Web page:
As it stands right now, the DVD will be out before the end of the year. You'll be able to purchase direct, via this blog or another Pretty Girl Shooter website that has yet to be unveiled-- I also have the domain,, by the way. The DVD will also be available at select retail outlets as well on-line through various websites.

I'm stoked! I'm planning some cool stuff for the DVD including informative appearances by some very special and well-known people in the world of glamour photography. Ya see, other than the pretty girl models, it ain't gonna just be my mug you're looking at or my voice you're listening to on the DVD. Did I just hear the collective sounds of many sighs of relief? No matter. I'll keep ya posted as this stuff develops.

The DVD has one, major, overall goal: To help it's viewers become better shooters! Oh yeah, and also to put a couple of bucks in my pocket. I guess that's two goals. Oh well! One goal, two goals, probably more. What can I say? I'm a no bullshit kind of guy and I'm not gonna act like I'm doing this strictly for altruistic reasons... even though I am a regular, albeit occasional, practitioner of altruism.

Speaking of "time flies," the pretty girl at the top is Paola from a couple of years ago. Damn! Seems like just yesterday I snapped Paola's pics. I shot Paola with my Canon 5D w/ an 85mm prime. Used three lights to illuminate her: A Novatron M500 modified with a Photoflex 5' Octodome for the main, plus a couple of Novatron M300s, on either side, for kickers. I probably also had a reflector or two worked into the mix, as well as a fan, off to the side, to blow her gorgeous mane.

Saturday, June 13, 2009

Who Wants to Up Their Game?

If you're serious about your game, your photography game, and you're looking to spend a few bucks to help accomplish that, ignore the marketing hype about every new camera body that comes along on a frequent and regular basis and buy glass-- The best glass you can afford!

Nothing will improve your game, i.e., beyond learning more and practicing as much as you can, like good glass.

You think more megapixels is going to take you to the next level? Wrong. A better processor? Most likely not. Digital SLRs with all the state-of-the-art bells and whistles? Photographers, please.

Knowledge, practice, and glass is your ticket to photo Nirvana.

Beyond that, and assuming you're not strictly a natural light shooter, I'd suggest purchasing good lighting gear. Not just lights and modifiers, but also some quality grip equipment to help you deploy your lighting and wield your camera and glass like a Samurai warrior unleashing his deadly katana.

I know, I know, you're on a budget. Aren't we all? But, for some reason, every time Canon or Nikon releases a new camera body plenty of photographers seem to find the money to buy them. How do I know this? Cuz I'm clairvoyant! Actually, because I spend enough time on photography forums to notice the flurry of threads that announce the OPs' new camera acquisitions every time a new camera body is released by the Big Two. (OP being the Original Poster.)

And how about all those hyped-up rumor-mill posts that pop up all over the net, the ones about new camera bodies on the horizon? It's amazing how those rumors make so many shooters wet... from the saliva drooling out of their mouths.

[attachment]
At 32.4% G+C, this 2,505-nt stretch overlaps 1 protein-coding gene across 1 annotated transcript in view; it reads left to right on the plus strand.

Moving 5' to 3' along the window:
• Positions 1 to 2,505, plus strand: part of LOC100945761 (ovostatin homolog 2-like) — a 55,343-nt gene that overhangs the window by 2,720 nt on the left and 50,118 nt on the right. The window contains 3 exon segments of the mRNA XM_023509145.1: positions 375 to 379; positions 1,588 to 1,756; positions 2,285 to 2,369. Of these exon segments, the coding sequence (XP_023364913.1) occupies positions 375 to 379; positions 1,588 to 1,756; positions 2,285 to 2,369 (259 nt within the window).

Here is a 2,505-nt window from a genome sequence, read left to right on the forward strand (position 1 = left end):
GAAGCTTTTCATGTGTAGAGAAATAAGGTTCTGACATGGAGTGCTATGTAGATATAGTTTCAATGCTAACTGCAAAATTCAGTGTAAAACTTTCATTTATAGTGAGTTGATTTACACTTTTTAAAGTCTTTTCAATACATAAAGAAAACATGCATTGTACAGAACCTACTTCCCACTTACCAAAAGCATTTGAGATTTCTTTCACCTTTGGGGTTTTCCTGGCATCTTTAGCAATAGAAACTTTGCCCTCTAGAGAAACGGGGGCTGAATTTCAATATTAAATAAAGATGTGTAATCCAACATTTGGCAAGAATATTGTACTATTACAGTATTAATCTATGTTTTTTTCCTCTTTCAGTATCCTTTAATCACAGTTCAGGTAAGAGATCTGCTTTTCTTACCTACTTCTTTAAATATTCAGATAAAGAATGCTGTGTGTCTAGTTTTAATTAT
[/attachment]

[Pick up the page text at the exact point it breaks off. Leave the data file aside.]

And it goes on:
Then, of course, the rumored camera is released, lots of people buy them, and those people then post new pictures snapped by their new cameras. Frankly, I rarely see much improvement over the old pictures they snapped with their old cameras.

I'm not down-playing good camera bodies. Certainly upgrading from a cropped sensor to a full sensor will usually show improvements in the shooter's photos. But still, those improvements are often marginal without the addition of good glass and effective lighting. Re effective lighting: I'm not referring to those, as I mentioned, who are mostly available and/or natural light shooters. But good glass, of course, will also and always "up" a natural light photographer's game.

Currently, I own three lenses: A Canon 17-40mm f/4L, a Tamron AF 28-75 f/2.8, and a Canon 70-200 f/4L. Optically, they're all great lenses and they adequately and effectively cover all the focal lengths I need for my line of work, i.e., from 17mm on up to 200mm on a full-frame-sensor camera body. (The Canon 5D.) For those times when there's other glass I need and don't have, I can always beg, borrow, steal, or rent it.

Besides a couple of Canon Speedlites, I also own 4 monolights: Three Novatron M300s and one Novatron M500. The Novatrons are hardy, robust, and effective. They are medium-priced lighting instruments: In and around the $400+ price range. They are incrementally adjustable, keep color temperature nicely, recycle quickly, offer plenty of practical accessories, and output enough power for the work I most often perform.

I have a decent-enough collection of light modifiers and controllers: A 35.5" Mola Euro beauty dish, a 5' Photoflex Octodome, plus various other soft boxes, reflectors, scrims, flags, and umbrellas. I also have enough grip to utilize most any and all of the lighting gear I own in a multitude of ways. Add to that some Pocket Wizards, a light meter, and other things I carry with me and I'm well prepared for most anything I do photographically. As a former Boy Scout, the concept of being prepared was effectively beaten taught to me. Leastwise, when it comes to photography, it stuck.

Thanks to the good folks at Innovatronix, I also have some terrific portable power gear which means I'm very mobile with my lighting and grip, freed from the bonds of available A/C power!

If you're a hobbyist, do you need that much gear? Maybe not. But if you carefully consider what you most often shoot and where you shoot it, you should be able to come up with a list of things that will make your photos shine. And one of the LAST things on that list should, if you've done your homework and/or are listening to my advice, be the latest and greatest camera body from our beloved marketing-savvy camera manufacturers.